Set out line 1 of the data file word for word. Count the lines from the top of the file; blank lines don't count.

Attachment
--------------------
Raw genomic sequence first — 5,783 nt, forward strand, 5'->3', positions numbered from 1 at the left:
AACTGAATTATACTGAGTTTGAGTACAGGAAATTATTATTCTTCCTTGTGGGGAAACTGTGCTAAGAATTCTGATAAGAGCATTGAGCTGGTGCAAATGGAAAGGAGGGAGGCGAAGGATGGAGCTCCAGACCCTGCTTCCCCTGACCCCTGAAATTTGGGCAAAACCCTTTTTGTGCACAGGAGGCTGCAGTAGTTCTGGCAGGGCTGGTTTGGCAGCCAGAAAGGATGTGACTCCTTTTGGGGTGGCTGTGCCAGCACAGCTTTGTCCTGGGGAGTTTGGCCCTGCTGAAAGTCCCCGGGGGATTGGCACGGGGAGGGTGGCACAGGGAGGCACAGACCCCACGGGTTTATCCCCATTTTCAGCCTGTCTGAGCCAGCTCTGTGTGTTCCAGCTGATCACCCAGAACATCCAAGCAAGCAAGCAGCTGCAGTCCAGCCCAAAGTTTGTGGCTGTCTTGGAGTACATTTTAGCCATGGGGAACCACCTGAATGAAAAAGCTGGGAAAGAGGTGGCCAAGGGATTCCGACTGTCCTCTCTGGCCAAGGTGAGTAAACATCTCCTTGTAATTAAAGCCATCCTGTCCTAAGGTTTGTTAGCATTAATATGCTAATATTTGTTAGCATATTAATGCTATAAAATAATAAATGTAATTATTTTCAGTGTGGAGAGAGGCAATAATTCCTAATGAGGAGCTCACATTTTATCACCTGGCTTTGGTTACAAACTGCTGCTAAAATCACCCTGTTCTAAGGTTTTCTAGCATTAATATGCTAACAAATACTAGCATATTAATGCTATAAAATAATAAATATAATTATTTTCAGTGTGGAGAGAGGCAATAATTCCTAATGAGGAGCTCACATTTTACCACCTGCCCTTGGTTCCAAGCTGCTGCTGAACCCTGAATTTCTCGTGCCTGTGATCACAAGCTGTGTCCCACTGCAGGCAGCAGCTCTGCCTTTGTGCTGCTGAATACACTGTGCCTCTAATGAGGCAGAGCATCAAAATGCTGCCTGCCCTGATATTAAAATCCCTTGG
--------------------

Raw genomic sequence first — 5,783 nt, forward strand, 5'->3', positions numbered from 1 at the left: